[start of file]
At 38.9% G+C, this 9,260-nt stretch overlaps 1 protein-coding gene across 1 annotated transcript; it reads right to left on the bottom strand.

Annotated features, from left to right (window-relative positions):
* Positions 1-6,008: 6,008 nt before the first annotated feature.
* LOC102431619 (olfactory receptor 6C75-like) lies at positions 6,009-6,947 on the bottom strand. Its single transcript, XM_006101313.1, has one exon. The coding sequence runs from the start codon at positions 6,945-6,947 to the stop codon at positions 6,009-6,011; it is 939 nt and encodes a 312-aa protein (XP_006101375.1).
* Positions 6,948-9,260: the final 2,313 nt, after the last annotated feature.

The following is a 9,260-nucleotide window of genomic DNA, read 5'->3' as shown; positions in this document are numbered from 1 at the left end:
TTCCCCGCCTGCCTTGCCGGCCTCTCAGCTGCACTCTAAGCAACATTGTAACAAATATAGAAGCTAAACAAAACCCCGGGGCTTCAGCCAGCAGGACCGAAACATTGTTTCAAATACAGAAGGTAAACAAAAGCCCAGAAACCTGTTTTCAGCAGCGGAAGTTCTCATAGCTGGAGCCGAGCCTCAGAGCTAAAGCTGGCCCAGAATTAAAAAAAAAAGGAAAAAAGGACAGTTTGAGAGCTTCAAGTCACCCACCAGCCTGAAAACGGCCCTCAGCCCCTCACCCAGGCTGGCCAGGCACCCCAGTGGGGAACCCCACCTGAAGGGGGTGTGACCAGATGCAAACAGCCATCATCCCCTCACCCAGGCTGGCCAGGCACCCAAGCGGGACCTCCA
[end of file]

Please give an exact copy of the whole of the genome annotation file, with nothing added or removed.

At 38.9% G+C, this 9,260-nt stretch overlaps 1 protein-coding gene across 1 annotated transcript; it reads right to left on the bottom strand.

Annotated features, from left to right (window-relative positions):
* Positions 1-6,008: 6,008 nt before the first annotated feature.
* LOC102431619 (olfactory receptor 6C75-like) lies at positions 6,009-6,947 on the bottom strand. Its single transcript, XM_006101313.1, has one exon. The coding sequence runs from the start codon at positions 6,945-6,947 to the stop codon at positions 6,009-6,011; it is 939 nt and encodes a 312-aa protein (XP_006101375.1).
* Positions 6,948-9,260: the final 2,313 nt, after the last annotated feature.

The following is a 9,260-nucleotide window of genomic DNA, read 5'->3' as shown; positions in this document are numbered from 1 at the left end:
TTCCCCGCCTGCCTTGCCGGCCTCTCAGCTGCACTCTAAGCAACATTGTAACAAATATAGAAGCTAAACAAAACCCCGGGGCTTCAGCCAGCAGGACCGAAACATTGTTTCAAATACAGAAGGTAAACAAAAGCCCAGAAACCTGTTTTCAGCAGCGGAAGTTCTCATAGCTGGAGCCGAGCCTCAGAGCTAAAGCTGGCCCAGAATTAAAAAAAAAAGGAAAAAAGGACAGTTTGAGAGCTTCAAGTCACCCACCAGCCTGAAAACGGCCCTCAGCCCCTCACCCAGGCTGGCCAGGCACCCCAGTGGGGAACCCCACCTGAAGGGGGTGTGACCAGATGCAAACAGCCATCATCCCCTCACCCAGGCTGGCCAGGCACCCAAGCGGGACCTCCA